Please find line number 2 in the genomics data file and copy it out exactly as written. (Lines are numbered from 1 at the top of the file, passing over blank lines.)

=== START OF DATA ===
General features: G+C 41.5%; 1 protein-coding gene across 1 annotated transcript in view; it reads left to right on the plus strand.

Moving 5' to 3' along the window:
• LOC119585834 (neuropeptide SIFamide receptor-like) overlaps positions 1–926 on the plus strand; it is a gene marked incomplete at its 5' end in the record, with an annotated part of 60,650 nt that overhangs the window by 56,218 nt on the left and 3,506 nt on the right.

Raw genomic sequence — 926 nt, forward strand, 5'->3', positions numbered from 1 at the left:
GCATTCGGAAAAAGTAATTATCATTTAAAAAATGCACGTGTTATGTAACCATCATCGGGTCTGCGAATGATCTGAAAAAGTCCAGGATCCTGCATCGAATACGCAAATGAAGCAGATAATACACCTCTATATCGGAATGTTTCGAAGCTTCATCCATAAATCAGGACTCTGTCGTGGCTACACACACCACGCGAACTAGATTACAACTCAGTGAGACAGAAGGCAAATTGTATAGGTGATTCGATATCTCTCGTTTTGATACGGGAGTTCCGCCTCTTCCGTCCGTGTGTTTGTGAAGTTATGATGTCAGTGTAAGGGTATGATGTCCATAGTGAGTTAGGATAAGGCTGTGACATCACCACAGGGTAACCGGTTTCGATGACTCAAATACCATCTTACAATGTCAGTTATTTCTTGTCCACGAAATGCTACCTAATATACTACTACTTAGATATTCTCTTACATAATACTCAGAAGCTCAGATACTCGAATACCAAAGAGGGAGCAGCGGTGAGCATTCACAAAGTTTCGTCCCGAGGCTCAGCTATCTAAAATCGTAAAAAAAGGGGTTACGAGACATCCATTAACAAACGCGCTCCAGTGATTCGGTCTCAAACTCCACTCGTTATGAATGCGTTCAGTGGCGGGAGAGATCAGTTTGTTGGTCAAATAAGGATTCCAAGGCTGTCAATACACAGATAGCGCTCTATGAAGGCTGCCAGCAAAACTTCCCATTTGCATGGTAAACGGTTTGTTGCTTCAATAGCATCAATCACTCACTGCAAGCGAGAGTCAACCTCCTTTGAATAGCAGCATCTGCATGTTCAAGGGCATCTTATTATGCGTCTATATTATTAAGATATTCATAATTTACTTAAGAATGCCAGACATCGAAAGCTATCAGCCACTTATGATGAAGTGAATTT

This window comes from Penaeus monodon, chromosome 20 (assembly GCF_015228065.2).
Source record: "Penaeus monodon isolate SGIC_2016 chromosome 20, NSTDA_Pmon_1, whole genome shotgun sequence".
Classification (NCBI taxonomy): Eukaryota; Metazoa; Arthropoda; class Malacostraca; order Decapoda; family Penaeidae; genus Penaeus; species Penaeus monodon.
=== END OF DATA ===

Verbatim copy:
Moving 5' to 3' along the window: